TR 1920X (12C) $749 TR 2920X (12C) $649
TR 1900X (8C) $599 -  
Ryzen 7 1800X (8C) $499 Ryzen 7 2700X (8C) $329
Ryzen 7 1700X (8C) $399

At this point AMD has not stated if it will expand the family even further, so we don't know if the 1900X will stay at the bottom of the stack, be replaced with a 2000 series model, or if it dies off completely.

At this point, AMD’s main competition is still with Intel’s Skylake-X parts. The 32-core 2990 WX will align in price with the 18-core Core i9-7980XE.

Threadripper 2 vs Skylake-X
The Battle (Sorted by Price)
  Cores/
Threads
Base/
Turbo
L3 DRAM
1DPC
PCIe TDP SRP
Intel i9-7980XE 18/36 2.6/4.4 24.75 4x2666 44 140W $1999
AMD TR 2990WX 32/64 3.0/4.2 64 MB 4x2933 60 250W $1799
Intel i9-7960X 16/32 2.8/4.4 22.00 4x2666 44 140W $1699
Intel i9-7940X 14/28 3.1/4.4 19.25 4x2666 44 140W $1399
AMD TR 2970WX 24/48 3.0/4.2 64 MB 4x2933 60 250W $1299
Intel i9-7920X 12/24 2.9/4.4 16.50 4x2666 44 140W $1199
Intel i9-7900X 10/20 3.3/4.3 13.75 4x2666 44 140W $980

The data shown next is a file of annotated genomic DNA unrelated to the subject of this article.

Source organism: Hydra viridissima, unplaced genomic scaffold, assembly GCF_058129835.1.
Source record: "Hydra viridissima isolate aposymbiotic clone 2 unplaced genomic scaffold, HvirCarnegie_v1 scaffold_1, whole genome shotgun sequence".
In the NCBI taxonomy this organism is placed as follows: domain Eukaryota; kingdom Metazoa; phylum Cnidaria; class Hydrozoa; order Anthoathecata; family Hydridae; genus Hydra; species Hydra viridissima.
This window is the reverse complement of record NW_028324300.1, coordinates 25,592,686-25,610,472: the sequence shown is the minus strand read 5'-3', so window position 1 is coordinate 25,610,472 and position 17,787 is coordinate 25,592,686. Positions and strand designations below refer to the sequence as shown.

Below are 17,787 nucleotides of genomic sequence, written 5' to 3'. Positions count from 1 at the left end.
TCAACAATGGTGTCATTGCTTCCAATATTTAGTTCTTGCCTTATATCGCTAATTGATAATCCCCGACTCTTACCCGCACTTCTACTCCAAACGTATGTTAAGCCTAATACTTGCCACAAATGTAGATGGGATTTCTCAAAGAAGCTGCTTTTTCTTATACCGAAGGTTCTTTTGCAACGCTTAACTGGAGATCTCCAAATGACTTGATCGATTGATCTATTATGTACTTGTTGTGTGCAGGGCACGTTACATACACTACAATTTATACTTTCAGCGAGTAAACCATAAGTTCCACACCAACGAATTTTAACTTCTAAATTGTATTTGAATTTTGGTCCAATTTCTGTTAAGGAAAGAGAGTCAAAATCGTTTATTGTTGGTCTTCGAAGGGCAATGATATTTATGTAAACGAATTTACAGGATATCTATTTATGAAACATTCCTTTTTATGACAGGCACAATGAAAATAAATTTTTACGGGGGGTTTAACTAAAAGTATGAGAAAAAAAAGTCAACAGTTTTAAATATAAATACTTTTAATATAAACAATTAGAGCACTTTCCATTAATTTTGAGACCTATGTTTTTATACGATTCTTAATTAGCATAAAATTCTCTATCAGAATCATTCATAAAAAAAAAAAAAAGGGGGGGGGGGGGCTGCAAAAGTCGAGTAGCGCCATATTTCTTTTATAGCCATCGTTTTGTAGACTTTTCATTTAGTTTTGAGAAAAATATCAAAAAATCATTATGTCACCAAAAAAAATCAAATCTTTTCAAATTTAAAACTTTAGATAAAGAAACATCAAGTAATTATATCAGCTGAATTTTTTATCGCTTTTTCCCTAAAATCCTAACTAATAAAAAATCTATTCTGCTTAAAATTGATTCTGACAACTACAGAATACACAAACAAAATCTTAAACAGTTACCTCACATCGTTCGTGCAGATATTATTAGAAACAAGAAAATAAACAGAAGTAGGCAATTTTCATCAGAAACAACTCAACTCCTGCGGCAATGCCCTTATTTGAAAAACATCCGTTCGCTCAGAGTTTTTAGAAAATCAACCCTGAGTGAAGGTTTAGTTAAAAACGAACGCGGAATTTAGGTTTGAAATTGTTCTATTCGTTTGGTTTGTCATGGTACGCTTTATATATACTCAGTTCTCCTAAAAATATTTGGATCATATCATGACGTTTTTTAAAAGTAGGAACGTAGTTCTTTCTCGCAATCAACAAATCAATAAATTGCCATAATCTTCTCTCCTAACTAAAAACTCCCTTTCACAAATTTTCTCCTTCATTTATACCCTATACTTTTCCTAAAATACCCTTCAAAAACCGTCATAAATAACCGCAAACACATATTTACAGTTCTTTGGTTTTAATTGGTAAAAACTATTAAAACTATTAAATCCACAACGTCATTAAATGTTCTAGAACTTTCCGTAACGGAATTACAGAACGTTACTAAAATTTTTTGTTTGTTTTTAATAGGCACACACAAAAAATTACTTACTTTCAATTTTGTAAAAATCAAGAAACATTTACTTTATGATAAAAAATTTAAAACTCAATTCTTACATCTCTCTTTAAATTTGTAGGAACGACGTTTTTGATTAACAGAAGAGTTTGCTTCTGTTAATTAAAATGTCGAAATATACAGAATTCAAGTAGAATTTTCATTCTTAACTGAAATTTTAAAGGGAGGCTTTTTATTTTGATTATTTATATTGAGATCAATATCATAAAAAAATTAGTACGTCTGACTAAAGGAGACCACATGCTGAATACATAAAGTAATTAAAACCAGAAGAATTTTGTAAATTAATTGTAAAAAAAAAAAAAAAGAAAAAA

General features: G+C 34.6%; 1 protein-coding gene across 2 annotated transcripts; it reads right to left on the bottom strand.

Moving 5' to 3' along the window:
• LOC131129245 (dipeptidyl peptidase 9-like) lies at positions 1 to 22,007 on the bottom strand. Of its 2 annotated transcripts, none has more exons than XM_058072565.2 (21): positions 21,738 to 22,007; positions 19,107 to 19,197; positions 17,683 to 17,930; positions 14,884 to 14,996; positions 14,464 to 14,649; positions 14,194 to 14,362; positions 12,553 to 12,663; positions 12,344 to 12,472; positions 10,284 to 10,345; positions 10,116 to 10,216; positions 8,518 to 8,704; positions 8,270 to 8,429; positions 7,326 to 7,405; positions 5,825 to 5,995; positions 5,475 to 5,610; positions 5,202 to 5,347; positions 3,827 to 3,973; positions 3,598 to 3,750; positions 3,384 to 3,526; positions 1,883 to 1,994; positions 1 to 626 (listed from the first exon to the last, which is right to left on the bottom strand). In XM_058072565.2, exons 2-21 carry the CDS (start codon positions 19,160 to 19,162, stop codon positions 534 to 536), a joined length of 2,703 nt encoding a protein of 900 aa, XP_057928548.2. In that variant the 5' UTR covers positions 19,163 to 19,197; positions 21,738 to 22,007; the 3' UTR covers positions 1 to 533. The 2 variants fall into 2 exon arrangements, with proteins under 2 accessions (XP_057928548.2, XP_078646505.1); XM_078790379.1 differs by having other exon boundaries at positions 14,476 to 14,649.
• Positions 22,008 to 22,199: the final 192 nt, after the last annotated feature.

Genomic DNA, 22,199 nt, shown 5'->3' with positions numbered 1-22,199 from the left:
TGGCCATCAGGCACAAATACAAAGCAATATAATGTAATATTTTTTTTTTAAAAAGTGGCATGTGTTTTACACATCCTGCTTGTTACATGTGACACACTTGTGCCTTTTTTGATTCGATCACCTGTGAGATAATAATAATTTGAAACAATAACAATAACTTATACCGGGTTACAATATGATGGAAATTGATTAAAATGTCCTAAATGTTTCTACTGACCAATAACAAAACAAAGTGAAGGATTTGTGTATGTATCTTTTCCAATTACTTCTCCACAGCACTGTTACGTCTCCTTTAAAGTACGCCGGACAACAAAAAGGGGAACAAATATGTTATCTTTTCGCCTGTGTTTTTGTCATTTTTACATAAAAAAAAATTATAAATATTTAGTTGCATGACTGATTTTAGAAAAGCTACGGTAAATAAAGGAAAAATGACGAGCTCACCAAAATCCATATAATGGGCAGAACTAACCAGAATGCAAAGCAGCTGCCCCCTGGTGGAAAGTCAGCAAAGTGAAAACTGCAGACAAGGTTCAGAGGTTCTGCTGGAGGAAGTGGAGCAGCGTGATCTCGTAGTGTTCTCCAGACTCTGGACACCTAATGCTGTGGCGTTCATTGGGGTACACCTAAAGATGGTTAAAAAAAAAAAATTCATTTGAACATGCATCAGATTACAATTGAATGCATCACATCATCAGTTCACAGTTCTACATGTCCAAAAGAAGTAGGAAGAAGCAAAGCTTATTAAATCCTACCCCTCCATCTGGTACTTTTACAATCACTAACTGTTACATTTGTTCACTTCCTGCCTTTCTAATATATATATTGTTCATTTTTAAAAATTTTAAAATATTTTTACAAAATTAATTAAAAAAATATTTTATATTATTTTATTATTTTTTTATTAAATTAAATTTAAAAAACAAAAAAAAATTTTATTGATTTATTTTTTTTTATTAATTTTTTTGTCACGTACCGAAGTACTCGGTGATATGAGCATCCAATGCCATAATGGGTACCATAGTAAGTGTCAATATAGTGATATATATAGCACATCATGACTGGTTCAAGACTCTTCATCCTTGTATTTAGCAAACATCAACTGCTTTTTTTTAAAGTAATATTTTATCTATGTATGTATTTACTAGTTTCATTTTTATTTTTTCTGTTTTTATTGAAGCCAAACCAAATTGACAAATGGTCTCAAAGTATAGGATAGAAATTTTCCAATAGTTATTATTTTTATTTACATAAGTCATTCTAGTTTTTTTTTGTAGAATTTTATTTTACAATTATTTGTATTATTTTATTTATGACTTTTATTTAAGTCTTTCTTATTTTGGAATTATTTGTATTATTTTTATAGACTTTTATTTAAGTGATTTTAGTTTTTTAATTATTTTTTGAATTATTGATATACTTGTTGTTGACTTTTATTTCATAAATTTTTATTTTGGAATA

AMD TR 2950X 16/32 3.5/4.4 32 MB 4x2933 60 180W $899
AMD TR 2920X 12/24 3.5/4.3 32 MB 4x2933 60 180W $649
Intel i7-7820X 8/16 3.6/4.3 11 MB 4x2666 28 140W $593
AMD TR 1900X 8/16 3.8/4.0 16 MB 4x2666 60 180W $549
AMD R7 2700X 8/16 3.7/4.3 16 MB 2x2933 16 105W $329

Across the metrics, AMD has more cores, is competitive on frequency, has more memory channels, more PCIe lanes, and supports higher memory clockspeeds. Intel has lower power, and above 16 cores a slight turbo clockspeed advantage. Meanwhile we already know from Ryzen 2000-series testing that cache speeds are a back-and-forth competition, and Intel has a slight IPC advantage. Game on.

What Is New: Zen+ Updates
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  • DigitalFreak - Monday, August 06, 2018 - link